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The reason that I brought that up has nothing to do with whether schools are being successful, but because someone else brought up issues with comparing teachers based upon test scores of students in schools that are much different. So teachers who teach at a school with a high poverty rate arent being evaluated with the expectation that their students test scores will be as high as the average, and so that teachers who teach in low poverty rate areas aren't necessarally given a huge pat on that back for being a great teacher, when it is to be expected that their students will have higher scores just due to demographics.

Anyhow, thats a good question, and I can't answer it because I don't know. But at least in theory, schools should be able to target their education programs more towards the types of jobs, and levels of jobs, that their students are most likely to accomplish. I would think that since realistically, kids in schools with high poverty levels are more likely to need vocational training than AP Calculus, high poverty level schools should emphasize vocational training more than schools in low poverty level areas.

Of course this doesn't help the outliers that much. Like Bernake graduated high school from one of the most impoverished areas in my state, then went on to earn a PhD and become the nations top economist (whether you agree with him or not), I believe they call that area the "I-95 corridor of shame".

I'd be careful in assuming that to be the case. Tracking, as we used to call it, delayed my success for a long time. I'm not saying there shouldn't be those options. I just think we should be careful with limiting.
 

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Try to evaluate teachers and they go bananas . . .



You want to actually evaluate​ us?? Damn you!!!

Mexican Riots: Riot Police Fire Tear Gas at Teacher Protest - IBTimes UK


In a way I kind of understand it.

First we tie their hands and feet, then put a gag and blinders on them, then we dump them in a room full of barely-housebroken savages over whom they have hardly any authority, tell them to teach the children while thus bound, and say we're going to hold you accountable for any wild naked dirty savage who fails to learn under those conditions.


I guess I'd be pissed too.
 

ttwtt78640

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Interesting. How is that working out? Are the graduates of schools in high poverty rate areas leaving school with the educational skills needed to get a job and contribute to society?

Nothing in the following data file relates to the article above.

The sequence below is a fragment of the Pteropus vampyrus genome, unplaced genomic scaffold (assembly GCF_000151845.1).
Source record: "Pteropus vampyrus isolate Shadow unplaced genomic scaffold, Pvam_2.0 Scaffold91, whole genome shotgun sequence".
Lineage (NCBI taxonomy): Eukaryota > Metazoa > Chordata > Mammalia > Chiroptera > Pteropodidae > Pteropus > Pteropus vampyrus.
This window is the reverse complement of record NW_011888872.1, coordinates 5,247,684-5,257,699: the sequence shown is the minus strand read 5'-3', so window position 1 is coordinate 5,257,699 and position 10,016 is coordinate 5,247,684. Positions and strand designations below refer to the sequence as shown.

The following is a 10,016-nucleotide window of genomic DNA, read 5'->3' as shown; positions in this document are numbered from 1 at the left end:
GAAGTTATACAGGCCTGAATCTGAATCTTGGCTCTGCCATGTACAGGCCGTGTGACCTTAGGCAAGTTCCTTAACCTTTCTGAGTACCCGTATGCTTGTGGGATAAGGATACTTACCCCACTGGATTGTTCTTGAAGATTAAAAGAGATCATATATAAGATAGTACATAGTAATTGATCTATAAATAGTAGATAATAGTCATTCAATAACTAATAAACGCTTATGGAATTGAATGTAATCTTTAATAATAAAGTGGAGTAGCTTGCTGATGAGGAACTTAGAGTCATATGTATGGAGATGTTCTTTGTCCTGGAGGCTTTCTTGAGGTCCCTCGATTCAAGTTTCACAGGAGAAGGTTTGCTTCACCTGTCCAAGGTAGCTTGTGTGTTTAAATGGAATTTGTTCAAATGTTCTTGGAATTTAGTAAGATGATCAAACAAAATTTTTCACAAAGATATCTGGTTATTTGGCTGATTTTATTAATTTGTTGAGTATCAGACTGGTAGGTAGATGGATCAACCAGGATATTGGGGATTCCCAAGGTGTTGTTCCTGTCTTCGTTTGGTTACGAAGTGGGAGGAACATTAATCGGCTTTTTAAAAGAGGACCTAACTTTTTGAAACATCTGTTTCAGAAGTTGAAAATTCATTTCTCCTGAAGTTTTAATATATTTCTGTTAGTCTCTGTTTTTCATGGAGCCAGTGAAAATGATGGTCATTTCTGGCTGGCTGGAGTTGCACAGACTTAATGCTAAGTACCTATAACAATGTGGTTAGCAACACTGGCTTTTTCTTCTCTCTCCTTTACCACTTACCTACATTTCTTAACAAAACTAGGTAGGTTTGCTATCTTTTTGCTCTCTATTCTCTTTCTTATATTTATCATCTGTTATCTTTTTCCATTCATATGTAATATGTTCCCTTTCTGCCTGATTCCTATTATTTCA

That is the real shame of it all. To keep graduation rates (self esteem?) up the K-12 education machine sets the bar ever lower - in the name of "fariness" for selected zip codes. The next step is to award AA points to "level the playing field" at the college level, further ignoring reality until eventually they are allowed to be supported by the gov't eternally in exchange for their prefered voting patterns. Students pretend to learn form teachers that pretend to teach - the only reality is that it is all paid for with other people's money and is constantly declared to be a success.
 

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How about evaluating the teachers? Just because one has a college degree and teaching credentials does NOT mean one is a good teacher. While we in this country go out of our way to say how special and talented and dedicated teachers are? All one needs is a teaching certificate. Anybody can do it.

I have no problem with evaluation. In fact I was annoyed that I was never observed last year. This year we have a new evaluation system that is supposed to include many observations. I haven't been observed yet which is quite frustrating. So, as I said, I have not problem with evaluation as long as it is valid. I expect to be evaluated on what I do and on the results that I can control and directly impact. I have no problem with part of that evaluation including test scores as long as they are use correctly.

As for you statement, "we in this country go out of our way to how special and talented and dedicated teachers are." That has not been my experience in the real world, on this forum, or even in this thread.
 
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nota bene

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I agree, Mags. Not everyone can teach. I couldn't.

If they make me King of Education tomorrow I will require all teachers to have a masters degree in education with an undergrad degree in or closely related to the subject area they will teach. The school system would subsidize additional degrees in subject areas. Teachers additionally certified in teaching English as a second language would receive a salary increase.